It is often said that the objects that live longer are those capable of reshaping their function, adapting it over time. Unfortunately, this was not the case with the typewriter, an indispensable archetype for all those born in the short century that quickly vanished with the rise of the personal computer.
And yet, in spite of its very short lifespan, the impact of the typewriter on everyday life was unequalled. By standardising writing and making it increasingly accessible and fast thanks to the continuous technical implementation of its models, it structured the organisation of public administration, intensified commercial relations, and opened the door to a new, almost exclusively female, workforce. To accommodate the typewriter, the new offices were designed with large open spaces, where an army of typists typed their texts in unison, defining a hitherto unknown sound dimension around the practice of writing. A mass object par excellence, the typewriter entered the lives of many families, as well as the daily lives of almost all writers, each of whom grew attached to a specific model, transforming it into a secular cult object for all the admirers.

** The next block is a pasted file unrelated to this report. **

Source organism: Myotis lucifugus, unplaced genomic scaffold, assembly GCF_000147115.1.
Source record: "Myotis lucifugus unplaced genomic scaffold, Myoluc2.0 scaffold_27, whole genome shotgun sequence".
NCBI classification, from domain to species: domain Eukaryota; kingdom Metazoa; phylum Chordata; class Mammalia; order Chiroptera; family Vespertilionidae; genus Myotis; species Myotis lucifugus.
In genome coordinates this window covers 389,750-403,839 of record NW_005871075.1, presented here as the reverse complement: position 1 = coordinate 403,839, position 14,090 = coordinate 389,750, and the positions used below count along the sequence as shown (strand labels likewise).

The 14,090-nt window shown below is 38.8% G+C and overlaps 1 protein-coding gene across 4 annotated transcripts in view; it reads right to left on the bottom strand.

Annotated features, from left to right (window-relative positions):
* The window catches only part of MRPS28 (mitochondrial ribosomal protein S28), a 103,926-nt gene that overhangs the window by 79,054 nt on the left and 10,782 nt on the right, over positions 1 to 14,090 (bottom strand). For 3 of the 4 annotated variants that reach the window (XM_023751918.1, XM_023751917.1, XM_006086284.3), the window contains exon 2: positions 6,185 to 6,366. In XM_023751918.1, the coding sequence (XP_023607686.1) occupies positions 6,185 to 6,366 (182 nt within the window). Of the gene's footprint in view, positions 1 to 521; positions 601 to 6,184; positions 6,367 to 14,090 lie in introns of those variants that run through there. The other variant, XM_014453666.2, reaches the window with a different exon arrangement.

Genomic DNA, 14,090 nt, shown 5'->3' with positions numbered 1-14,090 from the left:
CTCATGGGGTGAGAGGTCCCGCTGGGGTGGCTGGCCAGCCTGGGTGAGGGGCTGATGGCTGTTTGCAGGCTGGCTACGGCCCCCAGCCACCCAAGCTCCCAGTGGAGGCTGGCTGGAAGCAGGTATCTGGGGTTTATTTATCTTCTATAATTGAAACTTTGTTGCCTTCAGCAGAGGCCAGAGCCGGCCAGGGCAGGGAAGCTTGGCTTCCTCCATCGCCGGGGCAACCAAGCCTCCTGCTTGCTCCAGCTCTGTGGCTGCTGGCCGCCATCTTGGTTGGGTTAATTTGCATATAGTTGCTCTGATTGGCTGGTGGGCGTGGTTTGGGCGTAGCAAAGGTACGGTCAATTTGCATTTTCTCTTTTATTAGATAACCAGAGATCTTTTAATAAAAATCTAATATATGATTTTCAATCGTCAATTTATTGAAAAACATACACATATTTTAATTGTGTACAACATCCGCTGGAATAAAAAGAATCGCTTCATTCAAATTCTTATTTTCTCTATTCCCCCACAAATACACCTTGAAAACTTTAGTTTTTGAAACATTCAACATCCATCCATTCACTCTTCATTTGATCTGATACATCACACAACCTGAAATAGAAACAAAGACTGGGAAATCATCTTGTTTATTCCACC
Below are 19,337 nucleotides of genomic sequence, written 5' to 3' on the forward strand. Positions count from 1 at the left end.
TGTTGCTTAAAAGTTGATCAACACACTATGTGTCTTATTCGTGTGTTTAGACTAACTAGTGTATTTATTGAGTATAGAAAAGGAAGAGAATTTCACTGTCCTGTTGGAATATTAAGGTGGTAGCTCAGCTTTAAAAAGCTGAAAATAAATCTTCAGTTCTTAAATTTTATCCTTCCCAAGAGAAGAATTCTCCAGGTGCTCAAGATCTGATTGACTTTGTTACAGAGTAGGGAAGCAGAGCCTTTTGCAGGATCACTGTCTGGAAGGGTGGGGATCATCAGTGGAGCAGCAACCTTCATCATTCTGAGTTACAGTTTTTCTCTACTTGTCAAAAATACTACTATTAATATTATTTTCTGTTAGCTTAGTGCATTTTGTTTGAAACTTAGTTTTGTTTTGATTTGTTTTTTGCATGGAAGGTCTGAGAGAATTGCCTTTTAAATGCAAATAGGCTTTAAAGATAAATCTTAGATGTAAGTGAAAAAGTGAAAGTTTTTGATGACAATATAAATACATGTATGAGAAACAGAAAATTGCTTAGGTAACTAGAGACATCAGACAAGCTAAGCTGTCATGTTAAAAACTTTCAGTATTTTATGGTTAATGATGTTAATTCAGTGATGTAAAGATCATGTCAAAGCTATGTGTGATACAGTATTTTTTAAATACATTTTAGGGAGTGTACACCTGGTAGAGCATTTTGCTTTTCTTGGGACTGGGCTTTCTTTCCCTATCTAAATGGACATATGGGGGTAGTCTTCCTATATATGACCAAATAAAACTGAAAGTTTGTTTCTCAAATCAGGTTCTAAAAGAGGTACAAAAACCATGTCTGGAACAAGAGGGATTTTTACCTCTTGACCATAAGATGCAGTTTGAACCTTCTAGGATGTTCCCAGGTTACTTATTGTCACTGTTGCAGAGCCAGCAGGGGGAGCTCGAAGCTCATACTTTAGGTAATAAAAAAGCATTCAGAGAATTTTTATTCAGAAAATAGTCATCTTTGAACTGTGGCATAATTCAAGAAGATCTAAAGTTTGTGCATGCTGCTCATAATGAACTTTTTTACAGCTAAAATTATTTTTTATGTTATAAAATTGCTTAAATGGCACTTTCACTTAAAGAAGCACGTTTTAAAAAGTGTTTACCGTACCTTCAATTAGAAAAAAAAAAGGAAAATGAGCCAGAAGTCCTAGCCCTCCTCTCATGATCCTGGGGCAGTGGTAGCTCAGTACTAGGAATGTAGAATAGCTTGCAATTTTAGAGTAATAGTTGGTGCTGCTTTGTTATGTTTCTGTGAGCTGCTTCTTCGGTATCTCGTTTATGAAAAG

Although widespread throughout the world - and even produced beyond the Iron Curtain or in non-aligned countries, where they were distinguished by curious national peculiarities – their production was reserved above all for American or German companies, with a few notable exceptions - and here we should mention Olivetti - which contributed to differentiating the design, developing both bourgeois and popular models. Many designers took on the challenge of designing such an exquisitely technical object - think of Mario Bellini, George Nelson with the Editor 2, Ettore Sottsass, often accompanied by lesser-known but equally ingenious engineers - giving it an ever-changing identity and vision of its use.
Today, the typewriter appears to us cloaked in a distinctly nostalgic and retro aura, supplanted by the personal computer that inherited the keyboard: a legacy, that of the QWERTY keyboard - whose name derives from the order of the first six letters in the top left-hand row of the keyboard - that has become established everywhere in the western world, with very small national variations (French-speaking countries, for example, have the AZERTY, while the Germans adopt the QWERTZ). Yet, the impossibility of managing the hypertext imposed since the 1990s and of guaranteeing the continuous multitasking that the Internet has brought still makes it attractive, albeit only to a small niche of users. Deaf to the metal noise, triggered by the temptation of social networks and the like, electronic typewriters remain the last bastion of defence of the sacredness of writing, protecting the concentration - and ultimately dedication - that should always accompany it.